Venkatesan has been looking at common over-the-counter drugs and anti-viral treatments that residents used to treat Covid-19 infection, particularly before the development and distribution of several vaccines. He noticed an increase in over the counter use that matched the increase of Covid cases, which suggested that the infected people took these pain medicines for their symptoms first.
Venkatesan’s group monitored the use of these drugs over the last two years to confirm the trends. This baseline allowed him to “see increasing trends” in usage, he said. The increase “clearly indicates something more than what the drugs are regularly used for.”
Venkatesan’s group has been working with the Department of Health to develop standard protocols to measure drugs at these sewage treatment plants. The testing needs to be updated to account for changes in consumption of new drugs that are being synthesized.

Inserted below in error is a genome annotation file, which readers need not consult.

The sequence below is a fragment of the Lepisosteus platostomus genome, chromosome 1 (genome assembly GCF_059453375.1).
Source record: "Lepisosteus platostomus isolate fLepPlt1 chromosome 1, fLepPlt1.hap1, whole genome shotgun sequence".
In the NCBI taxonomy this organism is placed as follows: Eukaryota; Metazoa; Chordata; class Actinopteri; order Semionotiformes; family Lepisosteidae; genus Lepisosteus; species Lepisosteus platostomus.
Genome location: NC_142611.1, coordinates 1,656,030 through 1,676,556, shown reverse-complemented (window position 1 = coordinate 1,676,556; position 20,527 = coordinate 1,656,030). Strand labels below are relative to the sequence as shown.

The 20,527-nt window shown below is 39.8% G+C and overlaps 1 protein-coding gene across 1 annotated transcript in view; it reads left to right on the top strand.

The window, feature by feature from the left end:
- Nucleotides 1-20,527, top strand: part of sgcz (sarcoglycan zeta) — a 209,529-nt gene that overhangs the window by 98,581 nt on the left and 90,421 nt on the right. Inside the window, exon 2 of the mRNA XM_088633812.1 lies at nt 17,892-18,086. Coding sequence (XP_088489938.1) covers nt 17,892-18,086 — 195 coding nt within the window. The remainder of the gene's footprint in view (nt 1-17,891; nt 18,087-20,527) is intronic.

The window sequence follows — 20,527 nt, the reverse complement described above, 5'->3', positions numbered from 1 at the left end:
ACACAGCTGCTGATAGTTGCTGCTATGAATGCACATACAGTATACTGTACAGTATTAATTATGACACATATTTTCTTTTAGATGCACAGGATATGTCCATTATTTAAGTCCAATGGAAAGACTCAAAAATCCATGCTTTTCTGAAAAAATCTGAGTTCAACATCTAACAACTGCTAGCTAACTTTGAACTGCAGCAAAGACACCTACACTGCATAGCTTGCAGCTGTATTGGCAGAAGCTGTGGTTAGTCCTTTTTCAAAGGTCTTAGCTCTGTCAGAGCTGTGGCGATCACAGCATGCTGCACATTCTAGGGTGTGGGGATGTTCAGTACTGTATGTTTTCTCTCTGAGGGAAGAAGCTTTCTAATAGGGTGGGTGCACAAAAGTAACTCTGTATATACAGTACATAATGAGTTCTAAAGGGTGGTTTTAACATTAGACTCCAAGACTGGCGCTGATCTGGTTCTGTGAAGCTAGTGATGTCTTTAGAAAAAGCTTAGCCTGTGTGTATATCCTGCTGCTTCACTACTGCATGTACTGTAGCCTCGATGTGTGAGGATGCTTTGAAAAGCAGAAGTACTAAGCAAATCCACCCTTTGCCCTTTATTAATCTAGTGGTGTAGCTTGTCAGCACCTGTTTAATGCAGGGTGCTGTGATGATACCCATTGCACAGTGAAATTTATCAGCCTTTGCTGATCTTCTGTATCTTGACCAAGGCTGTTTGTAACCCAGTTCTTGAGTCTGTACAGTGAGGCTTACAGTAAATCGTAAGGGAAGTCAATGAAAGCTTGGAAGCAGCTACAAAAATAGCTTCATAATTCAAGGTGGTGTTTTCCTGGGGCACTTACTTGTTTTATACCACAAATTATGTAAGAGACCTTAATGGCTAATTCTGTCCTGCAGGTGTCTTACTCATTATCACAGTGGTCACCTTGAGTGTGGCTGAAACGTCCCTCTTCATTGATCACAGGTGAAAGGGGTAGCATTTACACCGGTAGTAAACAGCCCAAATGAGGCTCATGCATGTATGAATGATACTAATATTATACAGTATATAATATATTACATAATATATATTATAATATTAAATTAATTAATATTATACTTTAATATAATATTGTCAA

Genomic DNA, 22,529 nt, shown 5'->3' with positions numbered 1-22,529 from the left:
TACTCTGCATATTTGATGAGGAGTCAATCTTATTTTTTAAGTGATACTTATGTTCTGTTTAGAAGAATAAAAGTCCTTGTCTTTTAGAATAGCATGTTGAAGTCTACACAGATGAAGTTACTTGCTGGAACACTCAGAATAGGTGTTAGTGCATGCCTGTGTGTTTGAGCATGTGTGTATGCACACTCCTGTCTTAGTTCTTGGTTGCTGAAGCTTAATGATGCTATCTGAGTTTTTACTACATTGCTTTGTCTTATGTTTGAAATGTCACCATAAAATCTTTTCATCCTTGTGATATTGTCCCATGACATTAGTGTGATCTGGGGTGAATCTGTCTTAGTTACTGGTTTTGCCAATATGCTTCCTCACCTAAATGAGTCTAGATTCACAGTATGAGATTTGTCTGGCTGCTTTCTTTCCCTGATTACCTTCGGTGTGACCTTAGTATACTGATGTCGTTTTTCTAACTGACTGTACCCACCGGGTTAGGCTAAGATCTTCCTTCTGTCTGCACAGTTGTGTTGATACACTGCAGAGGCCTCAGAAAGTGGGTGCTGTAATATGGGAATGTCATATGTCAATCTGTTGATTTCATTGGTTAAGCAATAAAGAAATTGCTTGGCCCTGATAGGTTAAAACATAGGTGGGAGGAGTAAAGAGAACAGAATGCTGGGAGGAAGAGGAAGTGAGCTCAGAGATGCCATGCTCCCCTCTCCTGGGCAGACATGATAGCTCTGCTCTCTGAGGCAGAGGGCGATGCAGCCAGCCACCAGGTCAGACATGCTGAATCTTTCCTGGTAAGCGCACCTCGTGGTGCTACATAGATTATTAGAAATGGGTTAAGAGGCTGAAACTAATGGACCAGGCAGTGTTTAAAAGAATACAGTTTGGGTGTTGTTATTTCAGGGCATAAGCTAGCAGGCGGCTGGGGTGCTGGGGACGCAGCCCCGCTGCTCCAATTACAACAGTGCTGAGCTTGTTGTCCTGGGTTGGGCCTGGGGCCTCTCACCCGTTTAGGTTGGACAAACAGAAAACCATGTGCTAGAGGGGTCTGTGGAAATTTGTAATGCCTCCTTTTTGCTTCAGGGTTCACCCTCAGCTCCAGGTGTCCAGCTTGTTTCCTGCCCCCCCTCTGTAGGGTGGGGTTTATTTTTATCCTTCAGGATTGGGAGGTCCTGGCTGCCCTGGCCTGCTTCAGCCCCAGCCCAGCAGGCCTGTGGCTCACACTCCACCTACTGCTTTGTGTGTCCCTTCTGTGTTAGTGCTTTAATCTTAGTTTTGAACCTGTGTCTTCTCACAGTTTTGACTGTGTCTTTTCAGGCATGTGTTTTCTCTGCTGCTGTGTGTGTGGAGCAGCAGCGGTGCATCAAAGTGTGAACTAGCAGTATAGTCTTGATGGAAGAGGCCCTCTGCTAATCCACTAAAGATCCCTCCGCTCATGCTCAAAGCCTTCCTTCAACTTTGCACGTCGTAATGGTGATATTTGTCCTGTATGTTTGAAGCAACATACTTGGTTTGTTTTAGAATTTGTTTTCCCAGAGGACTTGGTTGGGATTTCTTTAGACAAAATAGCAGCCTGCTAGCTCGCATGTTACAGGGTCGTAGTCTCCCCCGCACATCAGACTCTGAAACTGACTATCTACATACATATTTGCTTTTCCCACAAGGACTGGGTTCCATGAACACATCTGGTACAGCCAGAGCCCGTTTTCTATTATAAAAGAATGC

Each sample Venkatesan and his colleagues collect typically has hundreds of thousands of people in it, because the treatment plants process sewage for a large collection of communities. “This keeps anonymity,” he said. “We don’t want to dig up [information] from a single family home.”
The method is also cost effective when a single sample represents a larger population. This kind of information, however, could help public health professionals monitor the presence of drugs broadly in a community, providing them with a way to track the prevalence of addictive and potentially harmful drugs.